There are circumferential camellae around the margins of the centrum in cross-section, especially close to the cotyle (Fig. 3). Similar circumferential chambers were reported for Apatosaurus (OMNH 01094)47 but are seen for the first time in a fully camellate vertebra. Tissue architecture is rather chaotic closer to the cotyle in the basal Titanosauriformes Giraffatitan48. Therefore, this circumferentially-arranged small chambers in LPP-PV-0200 could be a convergence between diplodocoids and titanosaurs.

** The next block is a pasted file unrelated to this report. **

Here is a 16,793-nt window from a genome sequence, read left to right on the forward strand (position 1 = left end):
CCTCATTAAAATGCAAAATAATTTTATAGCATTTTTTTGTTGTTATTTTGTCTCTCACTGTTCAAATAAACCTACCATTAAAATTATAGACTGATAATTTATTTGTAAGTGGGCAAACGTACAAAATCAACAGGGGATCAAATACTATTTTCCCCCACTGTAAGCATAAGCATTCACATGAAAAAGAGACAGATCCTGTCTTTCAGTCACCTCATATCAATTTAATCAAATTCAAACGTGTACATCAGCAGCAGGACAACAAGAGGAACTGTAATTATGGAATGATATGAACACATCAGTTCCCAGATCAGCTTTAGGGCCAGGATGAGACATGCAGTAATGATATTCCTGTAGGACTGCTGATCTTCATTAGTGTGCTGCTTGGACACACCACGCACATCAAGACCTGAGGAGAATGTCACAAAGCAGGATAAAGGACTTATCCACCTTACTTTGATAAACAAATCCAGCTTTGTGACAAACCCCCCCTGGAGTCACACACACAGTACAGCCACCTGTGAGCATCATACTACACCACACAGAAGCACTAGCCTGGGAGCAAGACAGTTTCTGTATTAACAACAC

Table 1 resumes tissue organization in selected titanosaur vertebrae. The pneumatic architecture in the dorsal vertebral centrum of LPP-PV-0200 lacks the subtrapezoidal camellate disposition observed in Austroposeidon (MCT 1628-R; in distal midshaft view). This coincides with the pattern observed in a Saltasaurus dorsal (PVL 4017-1711). Coincidently, the subtrapezoidal pattern in Saltasaurus (PVL 4017-214) and in cervical vertebrae of the non-saltasaurid Uberabatitan might indeed correlate to the cervical air sac system. On the contrary, the chaotic pattern observed in LPP-PV-0200 and PVL 4017-214 might correlate with the thoracic or abdominal air sac systems. Here we define chaotic as an architecture with no regular arrangement/organization. However, more samples from different taxa are necessary to test if such differences in the bone tissue arrangement are indeed related to the surrounding air sac system, or if they result from other structural aspects of vertebral function throughout the axial series. The impact of ontogeny on the pneumatic architecture should also be considered when testing this hypothesis17.